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Israeli peace activists who recently visited Cairo came away with the impression that Egyptian President Hosni Mubarak has decided to host the Arab League in the near future, to bestow an all-Arab seal of approval upon the Geneva Initiative.

Key people in Cairo promised them that Libya's President Muammar Gadhafi would send a representative too. Saudi Crown Prince Abdullah is the one causing difficulties.

He prefers that the league devote the conference to updating and ratifying the Saudi initiative, whose main points were adopted at the Beirut summit. The official decision of the league in March 2002, which calls "for recognition of the state of Israel as a neighbor existing in peace and security in the context of an overall treaty," was emphasized in the road map.

Israeli officials and foreign diplomats who have recently visited the Prime Minister's Office have been impressed that the Arab-Western activity to promote an overall agreement, including with Syria and Lebanon, is intensifying Ariel Sharon's motivation to promote and present a plan of his own. But even if Sharon were to change his spots, the composition of the political map doesn't enable him to implement even the most modest articles of the road map (see, for example, the article regarding the evacuation of all the illegal outposts established after March 2001).

The Likud faction is threatening to disintegrate over the withdrawal from Gaza. What will remain of it the day after Sharon begins political negotiations with the Palestine Liberation Organization based on the Geneva Initiative, and coalition negotiations with the Labor Party based on a withdrawal to the 1967 lines?

Therefore, in spite of the clear advantages of an overall agreement over a partial step that will leave us with the conflict, the option of returning to overall political negotiations is not even on the political horizon. Since the Oslo Accords, the Palestinians have been avoiding any other interim agreement, for fear Israel will make it permanent. The Israelis for their part are afraid a final agreement will quickly turn out to be temporary.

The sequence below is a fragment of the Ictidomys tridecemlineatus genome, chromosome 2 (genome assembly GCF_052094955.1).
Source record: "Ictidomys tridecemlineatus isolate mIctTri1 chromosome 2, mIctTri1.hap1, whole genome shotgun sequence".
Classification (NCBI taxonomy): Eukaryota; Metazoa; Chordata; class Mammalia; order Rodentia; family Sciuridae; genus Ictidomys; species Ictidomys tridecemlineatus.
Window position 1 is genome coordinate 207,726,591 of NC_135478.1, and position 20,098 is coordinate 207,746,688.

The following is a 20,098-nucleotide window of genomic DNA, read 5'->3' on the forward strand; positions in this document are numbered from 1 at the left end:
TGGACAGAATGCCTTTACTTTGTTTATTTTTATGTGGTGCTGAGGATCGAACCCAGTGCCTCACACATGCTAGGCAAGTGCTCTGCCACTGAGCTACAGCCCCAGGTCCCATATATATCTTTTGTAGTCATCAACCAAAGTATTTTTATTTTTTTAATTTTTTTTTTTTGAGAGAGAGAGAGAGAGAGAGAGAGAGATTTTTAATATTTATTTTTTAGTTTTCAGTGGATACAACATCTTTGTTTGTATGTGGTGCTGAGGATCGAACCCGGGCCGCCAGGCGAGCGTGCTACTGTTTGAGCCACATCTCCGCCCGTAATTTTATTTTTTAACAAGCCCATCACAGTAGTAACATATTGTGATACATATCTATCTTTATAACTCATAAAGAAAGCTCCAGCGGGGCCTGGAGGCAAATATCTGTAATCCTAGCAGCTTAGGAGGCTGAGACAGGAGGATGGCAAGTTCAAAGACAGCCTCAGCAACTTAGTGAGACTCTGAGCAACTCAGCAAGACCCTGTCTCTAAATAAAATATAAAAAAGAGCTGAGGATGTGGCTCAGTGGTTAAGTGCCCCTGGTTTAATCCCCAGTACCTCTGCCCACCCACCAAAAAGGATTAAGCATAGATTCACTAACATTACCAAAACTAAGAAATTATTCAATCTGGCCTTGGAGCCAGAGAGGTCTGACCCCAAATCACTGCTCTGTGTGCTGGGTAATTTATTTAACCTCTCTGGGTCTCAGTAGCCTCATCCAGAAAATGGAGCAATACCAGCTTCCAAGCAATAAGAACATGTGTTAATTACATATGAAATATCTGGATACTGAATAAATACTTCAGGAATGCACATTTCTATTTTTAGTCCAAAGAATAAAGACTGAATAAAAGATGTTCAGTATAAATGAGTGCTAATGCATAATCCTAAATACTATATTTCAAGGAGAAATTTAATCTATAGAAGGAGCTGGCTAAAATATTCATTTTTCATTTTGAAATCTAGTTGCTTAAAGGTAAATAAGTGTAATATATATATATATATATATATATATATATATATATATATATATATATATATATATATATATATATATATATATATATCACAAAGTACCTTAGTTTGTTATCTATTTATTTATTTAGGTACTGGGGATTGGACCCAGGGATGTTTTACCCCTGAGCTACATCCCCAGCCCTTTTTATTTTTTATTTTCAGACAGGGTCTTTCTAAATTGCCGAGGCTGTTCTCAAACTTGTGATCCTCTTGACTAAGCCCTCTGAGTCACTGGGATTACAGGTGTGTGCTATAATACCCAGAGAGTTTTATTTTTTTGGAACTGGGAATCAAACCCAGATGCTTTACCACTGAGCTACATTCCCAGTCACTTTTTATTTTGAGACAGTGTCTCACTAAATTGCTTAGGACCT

The only relevant question is how to make sure that "Gaza first" doesn't once again turn into "Gaza last." Turning the Gaza Strip into one big explosives laboratory, which will require the Israel Defense Forces to reoccupy it, will drive another nail into the coffin of peace. On the other hand, liberated Gaza can turn into a laboratory for peace, which will engender the seeds of an overall agreement.

First, for the disengagement plan to serve as a model for solving the conflict, which can develop only in a multilateral process, we have to leave behind the superfluous expression "unilateral." Former prime minister Ehud Barak proposes that we follow the successful precedent of the ostensibly unilateral withdrawal from southern Lebanon, but this withdrawal doesn't merit the name "unilateral."

The Israeli foreign minister at the time, David Levy, submitted to Terje Larsen, the emissary of the UN Secretary General, an official request to coordinate the issue of the border with the governments of Syria and Lebanon. In the wake of incidents on the northern border, Israel is quick to mention the Blue Line, the handiwork of the UN representatives, and sometimes asks for the organization to intervene.

In the case of the withdrawal from Gaza, the involvement of the UN is even more important. The organization runs about half of the welfare and health services in the region. The "donor nations" also fill an important role in daily life in the Gaza Strip.

The United States has already promised its Quartet partners that it will not allow Sharon to abandon the Gaza Strip to anarchy. Washington itself is afraid of Gaza turning into Hamasland - a memorial to the vision of U.S. President George W. Bush, who is fighting for his future in the White House.

The Americans informed Sharon that before the meeting with Bush he must meet with Palestinian Prime Minister Ahmed Qureia, in order to begin proceedings to coordinate the transfer of control over the Gaza Strip. Cairo also made it clear that if Israel coordinates the withdrawal from the entire Gaza Strip with the Palestinian Authority, Egypt will intensify its efforts to close its border to weapons smugglers in the Rafah area.

A transfer of the settlements coordinated with the PA could be an experience that will make up for the destruction of Yamit, and a model for the rehabilitation of the Palestinian refugees in their new state. The reply to the mantra that "uprooting settlements equals a reward for terrorism" must be, "the exit from Gaza equals a prize for peace."